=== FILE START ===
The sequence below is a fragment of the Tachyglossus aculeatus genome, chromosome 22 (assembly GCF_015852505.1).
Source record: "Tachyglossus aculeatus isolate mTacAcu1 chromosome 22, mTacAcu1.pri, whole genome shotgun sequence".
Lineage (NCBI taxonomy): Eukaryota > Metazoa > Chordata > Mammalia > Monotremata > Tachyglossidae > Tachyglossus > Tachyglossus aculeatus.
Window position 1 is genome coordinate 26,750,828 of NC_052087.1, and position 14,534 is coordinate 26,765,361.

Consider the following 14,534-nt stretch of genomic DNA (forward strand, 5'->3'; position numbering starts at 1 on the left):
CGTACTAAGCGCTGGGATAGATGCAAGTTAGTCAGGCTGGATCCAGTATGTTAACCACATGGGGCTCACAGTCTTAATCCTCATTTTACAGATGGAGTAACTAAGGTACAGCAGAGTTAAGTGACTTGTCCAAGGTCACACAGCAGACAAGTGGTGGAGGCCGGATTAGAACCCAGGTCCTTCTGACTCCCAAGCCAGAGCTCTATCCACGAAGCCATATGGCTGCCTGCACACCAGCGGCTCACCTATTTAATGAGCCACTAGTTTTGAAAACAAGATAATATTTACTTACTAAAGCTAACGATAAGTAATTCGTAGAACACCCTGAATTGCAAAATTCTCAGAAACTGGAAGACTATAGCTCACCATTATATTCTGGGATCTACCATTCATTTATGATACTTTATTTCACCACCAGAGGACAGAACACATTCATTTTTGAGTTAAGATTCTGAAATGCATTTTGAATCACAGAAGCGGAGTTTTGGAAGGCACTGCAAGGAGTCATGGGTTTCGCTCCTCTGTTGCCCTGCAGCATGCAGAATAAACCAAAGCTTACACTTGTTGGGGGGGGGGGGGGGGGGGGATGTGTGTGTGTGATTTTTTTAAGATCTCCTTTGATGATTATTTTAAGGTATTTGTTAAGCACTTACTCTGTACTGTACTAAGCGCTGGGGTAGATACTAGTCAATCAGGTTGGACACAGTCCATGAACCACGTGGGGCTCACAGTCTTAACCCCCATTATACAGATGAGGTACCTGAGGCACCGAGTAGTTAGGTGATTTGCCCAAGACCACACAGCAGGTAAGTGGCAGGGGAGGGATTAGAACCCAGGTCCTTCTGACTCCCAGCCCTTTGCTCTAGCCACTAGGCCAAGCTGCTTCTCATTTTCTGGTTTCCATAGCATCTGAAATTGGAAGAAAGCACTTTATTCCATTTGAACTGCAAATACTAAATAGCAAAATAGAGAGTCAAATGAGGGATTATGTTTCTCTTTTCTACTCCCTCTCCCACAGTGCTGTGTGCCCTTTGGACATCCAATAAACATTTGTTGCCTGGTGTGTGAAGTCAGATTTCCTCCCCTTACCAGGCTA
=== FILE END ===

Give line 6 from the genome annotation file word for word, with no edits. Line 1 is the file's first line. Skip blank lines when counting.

CGTACTAAGCGCTGGGATAGATGCAAGTTAGTCAGGCTGGATCCAGTATGTTAACCACATGGGGCTCACAGTCTTAATCCTCATTTTACAGATGGAGTAACTAAGGTACAGCAGAGTTAAGTGACTTGTCCAAGGTCACACAGCAGACAAGTGGTGGAGGCCGGATTAGAACCCAGGTCCTTCTGACTCCCAAGCCAGAGCTCTATCCACGAAGCCATATGGCTGCCTGCACACCAGCGGCTCACCTATTTAATGAGCCACTAGTTTTGAAAACAAGATAATATTTACTTACTAAAGCTAACGATAAGTAATTCGTAGAACACCCTGAATTGCAAAATTCTCAGAAACTGGAAGACTATAGCTCACCATTATATTCTGGGATCTACCATTCATTTATGATACTTTATTTCACCACCAGAGGACAGAACACATTCATTTTTGAGTTAAGATTCTGAAATGCATTTTGAATCACAGAAGCGGAGTTTTGGAAGGCACTGCAAGGAGTCATGGGTTTCGCTCCTCTGTTGCCCTGCAGCATGCAGAATAAACCAAAGCTTACACTTGTTGGGGGGGGGGGGGGGGGGGGATGTGTGTGTGTGATTTTTTTAAGATCTCCTTTGATGATTATTTTAAGGTATTTGTTAAGCACTTACTCTGTACTGTACTAAGCGCTGGGGTAGATACTAGTCAATCAGGTTGGACACAGTCCATGAACCACGTGGGGCTCACAGTCTTAACCCCCATTATACAGATGAGGTACCTGAGGCACCGAGTAGTTAGGTGATTTGCCCAAGACCACACAGCAGGTAAGTGGCAGGGGAGGGATTAGAACCCAGGTCCTTCTGACTCCCAGCCCTTTGCTCTAGCCACTAGGCCAAGCTGCTTCTCATTTTCTGGTTTCCATAGCATCTGAAATTGGAAGAAAGCACTTTATTCCATTTGAACTGCAAATACTAAATAGCAAAATAGAGAGTCAAATGAGGGATTATGTTTCTCTTTTCTACTCCCTCTCCCACAGTGCTGTGTGCCCTTTGGACATCCAATAAACATTTGTTGCCTGGTGTGTGAAGTCAGATTTCCTCCCCTTACCAGGCTA